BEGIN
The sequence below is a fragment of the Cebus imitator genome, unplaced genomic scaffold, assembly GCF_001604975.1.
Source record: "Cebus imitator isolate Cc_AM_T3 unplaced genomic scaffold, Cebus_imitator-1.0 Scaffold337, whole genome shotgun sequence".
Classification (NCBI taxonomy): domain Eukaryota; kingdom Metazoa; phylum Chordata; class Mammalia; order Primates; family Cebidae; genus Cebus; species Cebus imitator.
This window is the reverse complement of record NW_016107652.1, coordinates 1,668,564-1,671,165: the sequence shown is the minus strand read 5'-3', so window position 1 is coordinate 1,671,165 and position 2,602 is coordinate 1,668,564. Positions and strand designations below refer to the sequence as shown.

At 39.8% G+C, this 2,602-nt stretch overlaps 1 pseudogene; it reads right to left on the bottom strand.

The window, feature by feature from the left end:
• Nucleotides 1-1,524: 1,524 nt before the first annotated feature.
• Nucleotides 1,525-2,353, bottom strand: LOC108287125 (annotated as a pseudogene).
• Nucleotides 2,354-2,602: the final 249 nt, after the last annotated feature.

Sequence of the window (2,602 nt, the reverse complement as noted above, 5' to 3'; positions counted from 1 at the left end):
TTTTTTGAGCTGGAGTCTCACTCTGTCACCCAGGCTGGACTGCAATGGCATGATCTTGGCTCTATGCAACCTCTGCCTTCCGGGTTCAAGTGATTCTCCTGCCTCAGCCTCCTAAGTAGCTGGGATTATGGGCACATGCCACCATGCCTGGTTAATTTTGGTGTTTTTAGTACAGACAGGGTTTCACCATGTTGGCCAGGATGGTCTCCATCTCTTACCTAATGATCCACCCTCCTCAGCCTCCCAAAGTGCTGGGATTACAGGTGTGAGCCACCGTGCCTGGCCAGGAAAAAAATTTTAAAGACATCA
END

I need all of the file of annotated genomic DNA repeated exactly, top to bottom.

The sequence below is a fragment of the Cebus imitator genome, unplaced genomic scaffold, assembly GCF_001604975.1.
Source record: "Cebus imitator isolate Cc_AM_T3 unplaced genomic scaffold, Cebus_imitator-1.0 Scaffold337, whole genome shotgun sequence".
Classification (NCBI taxonomy): domain Eukaryota; kingdom Metazoa; phylum Chordata; class Mammalia; order Primates; family Cebidae; genus Cebus; species Cebus imitator.
This window is the reverse complement of record NW_016107652.1, coordinates 1,668,564-1,671,165: the sequence shown is the minus strand read 5'-3', so window position 1 is coordinate 1,671,165 and position 2,602 is coordinate 1,668,564. Positions and strand designations below refer to the sequence as shown.

At 39.8% G+C, this 2,602-nt stretch overlaps 1 pseudogene; it reads right to left on the bottom strand.

The window, feature by feature from the left end:
• Nucleotides 1-1,524: 1,524 nt before the first annotated feature.
• Nucleotides 1,525-2,353, bottom strand: LOC108287125 (annotated as a pseudogene).
• Nucleotides 2,354-2,602: the final 249 nt, after the last annotated feature.

Sequence of the window (2,602 nt, the reverse complement as noted above, 5' to 3'; positions counted from 1 at the left end):
TTTTTTGAGCTGGAGTCTCACTCTGTCACCCAGGCTGGACTGCAATGGCATGATCTTGGCTCTATGCAACCTCTGCCTTCCGGGTTCAAGTGATTCTCCTGCCTCAGCCTCCTAAGTAGCTGGGATTATGGGCACATGCCACCATGCCTGGTTAATTTTGGTGTTTTTAGTACAGACAGGGTTTCACCATGTTGGCCAGGATGGTCTCCATCTCTTACCTAATGATCCACCCTCCTCAGCCTCCCAAAGTGCTGGGATTACAGGTGTGAGCCACCGTGCCTGGCCAGGAAAAAAATTTTAAAGACATCA